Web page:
be more comfortable riding in an airliner checked by federal officers than cheap rent-a-cops.
James Hall, From the Left
Project: Safe Skies
The Friendly Skies of Uncle Sam
Well, here we go again! Invoking the Interstate Commerce Act as authority to create another incompetent federal agency is
like giving candy to the FAA diabetic. Never met a Union I didn't love is the motto of the 'bad seed'. Remember PATCO, Jimmie?
That stellar example of collective bargaining that got fined, $34 million, out of existence. Or is your memory confined just
to counting sick and personal days in your union contract?
Anyone who goes through the airport nightmare, knows the system is out of control. The FAA is one of the most egregious
failures of the public trust. Forget their culpability in cover-up investigation shams, TWA 800 was the exception to the laws
of physics, just look at their success record in updating the air traffic computer complex. Before 'we the people', get those
vacuum tubes replaced, we will be able to just tell Scotty to 'Beam Me Up'!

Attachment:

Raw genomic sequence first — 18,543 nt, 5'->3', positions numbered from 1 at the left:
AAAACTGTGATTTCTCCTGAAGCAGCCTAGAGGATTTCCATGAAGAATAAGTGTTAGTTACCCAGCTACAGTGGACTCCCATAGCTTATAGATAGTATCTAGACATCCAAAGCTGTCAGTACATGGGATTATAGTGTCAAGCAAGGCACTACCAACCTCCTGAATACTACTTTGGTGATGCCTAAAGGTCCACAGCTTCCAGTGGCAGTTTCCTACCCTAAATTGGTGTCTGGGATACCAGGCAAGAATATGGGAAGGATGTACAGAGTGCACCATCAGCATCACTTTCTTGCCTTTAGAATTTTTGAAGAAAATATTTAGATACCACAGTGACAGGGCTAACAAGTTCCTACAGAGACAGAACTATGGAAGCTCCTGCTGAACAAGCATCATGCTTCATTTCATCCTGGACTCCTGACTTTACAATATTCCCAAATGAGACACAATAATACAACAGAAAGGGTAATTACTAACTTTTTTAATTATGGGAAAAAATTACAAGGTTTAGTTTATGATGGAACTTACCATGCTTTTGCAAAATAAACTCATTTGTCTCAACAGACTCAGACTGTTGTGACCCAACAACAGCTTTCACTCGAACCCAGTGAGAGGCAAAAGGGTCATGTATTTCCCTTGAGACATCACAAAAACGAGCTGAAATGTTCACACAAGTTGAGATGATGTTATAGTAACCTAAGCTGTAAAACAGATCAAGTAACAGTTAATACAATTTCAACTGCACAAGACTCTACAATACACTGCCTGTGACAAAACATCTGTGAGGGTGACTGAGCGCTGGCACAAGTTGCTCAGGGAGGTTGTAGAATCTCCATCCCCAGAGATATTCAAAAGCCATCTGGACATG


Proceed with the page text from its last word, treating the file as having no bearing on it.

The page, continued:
A serious problem deserves an adult solution. The Airlines have a history of corporate greed and deficiency in management
performance. Anyone who devises a frequent flyer program that changes daily, while hiring stowaways left over from their own
overseas flights, deserve bankruptcy. The hub architecture for flights came into existence to centralize, control and to foster
efficiency. The idea of direct destination flights became extinct. The traveler is subjected to countless indignities from
a process that the union cheerleader will have you believe, improves with more federal government organization.
Sub contracting the task of security to private rent a day laborers, was approved by this same federal FAA management